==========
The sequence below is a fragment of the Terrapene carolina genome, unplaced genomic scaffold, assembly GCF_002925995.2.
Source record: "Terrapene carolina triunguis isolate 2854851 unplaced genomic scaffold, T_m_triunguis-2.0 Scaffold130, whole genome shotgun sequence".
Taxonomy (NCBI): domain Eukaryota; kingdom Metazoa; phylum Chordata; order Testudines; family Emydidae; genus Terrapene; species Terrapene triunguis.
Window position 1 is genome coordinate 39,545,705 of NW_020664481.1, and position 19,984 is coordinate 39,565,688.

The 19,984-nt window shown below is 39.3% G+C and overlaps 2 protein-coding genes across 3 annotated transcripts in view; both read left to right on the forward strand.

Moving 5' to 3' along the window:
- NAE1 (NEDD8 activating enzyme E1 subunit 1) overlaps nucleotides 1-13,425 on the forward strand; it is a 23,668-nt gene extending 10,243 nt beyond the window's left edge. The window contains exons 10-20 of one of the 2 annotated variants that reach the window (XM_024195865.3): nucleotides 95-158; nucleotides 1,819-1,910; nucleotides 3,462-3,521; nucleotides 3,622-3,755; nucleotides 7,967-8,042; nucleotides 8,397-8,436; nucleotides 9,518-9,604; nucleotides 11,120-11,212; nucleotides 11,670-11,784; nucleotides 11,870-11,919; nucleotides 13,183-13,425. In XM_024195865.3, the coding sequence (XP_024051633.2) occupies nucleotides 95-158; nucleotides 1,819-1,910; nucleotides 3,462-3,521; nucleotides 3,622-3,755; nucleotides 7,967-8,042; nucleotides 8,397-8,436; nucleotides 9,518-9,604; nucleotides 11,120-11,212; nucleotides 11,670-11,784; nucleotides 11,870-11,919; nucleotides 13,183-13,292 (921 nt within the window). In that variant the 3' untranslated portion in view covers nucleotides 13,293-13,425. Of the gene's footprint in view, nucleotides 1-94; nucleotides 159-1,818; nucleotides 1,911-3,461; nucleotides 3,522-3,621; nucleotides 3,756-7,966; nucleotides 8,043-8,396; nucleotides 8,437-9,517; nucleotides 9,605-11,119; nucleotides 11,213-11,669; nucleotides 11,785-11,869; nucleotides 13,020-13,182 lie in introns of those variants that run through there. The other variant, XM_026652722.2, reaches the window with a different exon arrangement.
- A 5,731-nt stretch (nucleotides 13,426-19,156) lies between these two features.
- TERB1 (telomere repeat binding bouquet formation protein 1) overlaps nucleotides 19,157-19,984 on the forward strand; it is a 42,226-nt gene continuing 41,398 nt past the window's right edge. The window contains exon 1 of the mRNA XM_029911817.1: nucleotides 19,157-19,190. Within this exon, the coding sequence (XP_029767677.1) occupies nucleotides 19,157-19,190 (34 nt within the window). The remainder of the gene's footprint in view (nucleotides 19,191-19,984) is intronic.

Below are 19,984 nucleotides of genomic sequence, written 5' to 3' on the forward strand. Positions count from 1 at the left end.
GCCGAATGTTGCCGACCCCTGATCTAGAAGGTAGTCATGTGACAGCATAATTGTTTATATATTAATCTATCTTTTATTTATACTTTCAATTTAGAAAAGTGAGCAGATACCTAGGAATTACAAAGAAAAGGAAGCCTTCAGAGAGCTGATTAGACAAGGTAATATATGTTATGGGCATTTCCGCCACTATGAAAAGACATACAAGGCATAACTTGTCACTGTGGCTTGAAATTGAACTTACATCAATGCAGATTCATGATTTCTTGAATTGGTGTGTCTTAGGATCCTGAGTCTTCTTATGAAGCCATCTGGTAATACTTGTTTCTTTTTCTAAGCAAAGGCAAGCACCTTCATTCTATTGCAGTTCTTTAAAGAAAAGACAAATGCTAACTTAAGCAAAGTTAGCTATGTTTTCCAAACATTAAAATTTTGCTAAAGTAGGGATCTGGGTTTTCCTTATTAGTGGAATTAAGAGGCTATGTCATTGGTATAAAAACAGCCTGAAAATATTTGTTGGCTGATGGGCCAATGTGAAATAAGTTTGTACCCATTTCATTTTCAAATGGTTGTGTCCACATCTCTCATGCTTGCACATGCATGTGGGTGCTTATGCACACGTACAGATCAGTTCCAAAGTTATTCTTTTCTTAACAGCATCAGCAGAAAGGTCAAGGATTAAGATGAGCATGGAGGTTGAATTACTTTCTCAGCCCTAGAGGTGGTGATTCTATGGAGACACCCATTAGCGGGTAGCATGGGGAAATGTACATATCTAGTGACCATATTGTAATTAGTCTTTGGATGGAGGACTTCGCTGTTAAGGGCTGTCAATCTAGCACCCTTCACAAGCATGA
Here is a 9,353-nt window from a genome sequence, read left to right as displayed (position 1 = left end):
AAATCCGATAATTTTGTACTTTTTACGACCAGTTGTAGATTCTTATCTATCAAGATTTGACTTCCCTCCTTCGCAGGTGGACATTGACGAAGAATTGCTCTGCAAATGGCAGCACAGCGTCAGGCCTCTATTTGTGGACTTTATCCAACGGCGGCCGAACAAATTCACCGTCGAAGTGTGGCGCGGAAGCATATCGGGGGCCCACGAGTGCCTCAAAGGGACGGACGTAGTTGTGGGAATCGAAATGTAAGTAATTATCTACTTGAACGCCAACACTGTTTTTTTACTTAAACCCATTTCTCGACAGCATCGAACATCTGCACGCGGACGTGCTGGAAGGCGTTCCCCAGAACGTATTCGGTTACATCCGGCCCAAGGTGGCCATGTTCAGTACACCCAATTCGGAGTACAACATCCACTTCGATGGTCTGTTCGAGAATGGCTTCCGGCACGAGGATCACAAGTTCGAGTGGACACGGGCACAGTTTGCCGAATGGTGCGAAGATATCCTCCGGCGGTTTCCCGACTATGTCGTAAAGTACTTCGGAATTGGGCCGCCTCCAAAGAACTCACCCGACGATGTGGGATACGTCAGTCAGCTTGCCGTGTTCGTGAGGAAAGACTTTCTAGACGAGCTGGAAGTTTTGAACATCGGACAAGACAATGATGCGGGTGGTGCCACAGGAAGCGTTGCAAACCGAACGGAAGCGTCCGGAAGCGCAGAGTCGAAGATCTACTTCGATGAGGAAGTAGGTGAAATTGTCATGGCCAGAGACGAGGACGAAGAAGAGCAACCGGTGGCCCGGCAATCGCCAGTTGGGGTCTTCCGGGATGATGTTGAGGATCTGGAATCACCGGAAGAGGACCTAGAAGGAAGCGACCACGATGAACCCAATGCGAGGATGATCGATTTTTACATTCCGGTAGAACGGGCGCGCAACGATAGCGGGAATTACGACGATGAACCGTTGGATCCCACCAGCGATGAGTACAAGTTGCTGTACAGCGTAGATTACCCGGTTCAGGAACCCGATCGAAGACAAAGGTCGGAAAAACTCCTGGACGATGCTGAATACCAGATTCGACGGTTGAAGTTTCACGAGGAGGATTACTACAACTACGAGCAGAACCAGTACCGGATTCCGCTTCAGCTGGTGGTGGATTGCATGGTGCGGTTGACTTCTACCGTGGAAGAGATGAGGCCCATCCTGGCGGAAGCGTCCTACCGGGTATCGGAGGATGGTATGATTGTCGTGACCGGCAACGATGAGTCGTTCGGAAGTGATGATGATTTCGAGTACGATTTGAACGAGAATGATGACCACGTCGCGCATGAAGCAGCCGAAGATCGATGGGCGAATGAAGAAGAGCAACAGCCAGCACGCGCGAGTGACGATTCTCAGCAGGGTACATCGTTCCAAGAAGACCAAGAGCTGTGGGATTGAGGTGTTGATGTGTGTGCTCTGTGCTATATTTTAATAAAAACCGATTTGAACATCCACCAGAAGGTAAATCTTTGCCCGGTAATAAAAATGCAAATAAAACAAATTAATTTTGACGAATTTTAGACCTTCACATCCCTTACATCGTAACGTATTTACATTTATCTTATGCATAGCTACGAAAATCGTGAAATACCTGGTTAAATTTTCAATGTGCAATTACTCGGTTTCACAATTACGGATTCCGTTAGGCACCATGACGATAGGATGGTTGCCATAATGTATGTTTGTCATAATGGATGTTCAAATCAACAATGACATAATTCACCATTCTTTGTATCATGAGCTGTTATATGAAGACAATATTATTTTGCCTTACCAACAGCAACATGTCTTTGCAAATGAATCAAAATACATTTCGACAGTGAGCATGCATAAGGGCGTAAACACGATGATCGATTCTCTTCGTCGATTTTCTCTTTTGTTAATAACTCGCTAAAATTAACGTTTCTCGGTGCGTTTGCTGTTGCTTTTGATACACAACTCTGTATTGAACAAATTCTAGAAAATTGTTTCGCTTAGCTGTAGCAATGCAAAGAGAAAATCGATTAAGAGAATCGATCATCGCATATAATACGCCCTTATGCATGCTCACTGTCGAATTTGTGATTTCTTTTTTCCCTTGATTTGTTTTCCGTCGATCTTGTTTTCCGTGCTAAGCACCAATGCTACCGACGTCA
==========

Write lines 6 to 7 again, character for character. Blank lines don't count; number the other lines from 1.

Moving 5' to 3' along the window:
- NAE1 (NEDD8 activating enzyme E1 subunit 1) overlaps nucleotides 1-13,425 on the forward strand; it is a 23,668-nt gene extending 10,243 nt beyond the window's left edge. The window contains exons 10-20 of one of the 2 annotated variants that reach the window (XM_024195865.3): nucleotides 95-158; nucleotides 1,819-1,910; nucleotides 3,462-3,521; nucleotides 3,622-3,755; nucleotides 7,967-8,042; nucleotides 8,397-8,436; nucleotides 9,518-9,604; nucleotides 11,120-11,212; nucleotides 11,670-11,784; nucleotides 11,870-11,919; nucleotides 13,183-13,425. In XM_024195865.3, the coding sequence (XP_024051633.2) occupies nucleotides 95-158; nucleotides 1,819-1,910; nucleotides 3,462-3,521; nucleotides 3,622-3,755; nucleotides 7,967-8,042; nucleotides 8,397-8,436; nucleotides 9,518-9,604; nucleotides 11,120-11,212; nucleotides 11,670-11,784; nucleotides 11,870-11,919; nucleotides 13,183-13,292 (921 nt within the window). In that variant the 3' untranslated portion in view covers nucleotides 13,293-13,425. Of the gene's footprint in view, nucleotides 1-94; nucleotides 159-1,818; nucleotides 1,911-3,461; nucleotides 3,522-3,621; nucleotides 3,756-7,966; nucleotides 8,043-8,396; nucleotides 8,437-9,517; nucleotides 9,605-11,119; nucleotides 11,213-11,669; nucleotides 11,785-11,869; nucleotides 13,020-13,182 lie in introns of those variants that run through there. The other variant, XM_026652722.2, reaches the window with a different exon arrangement.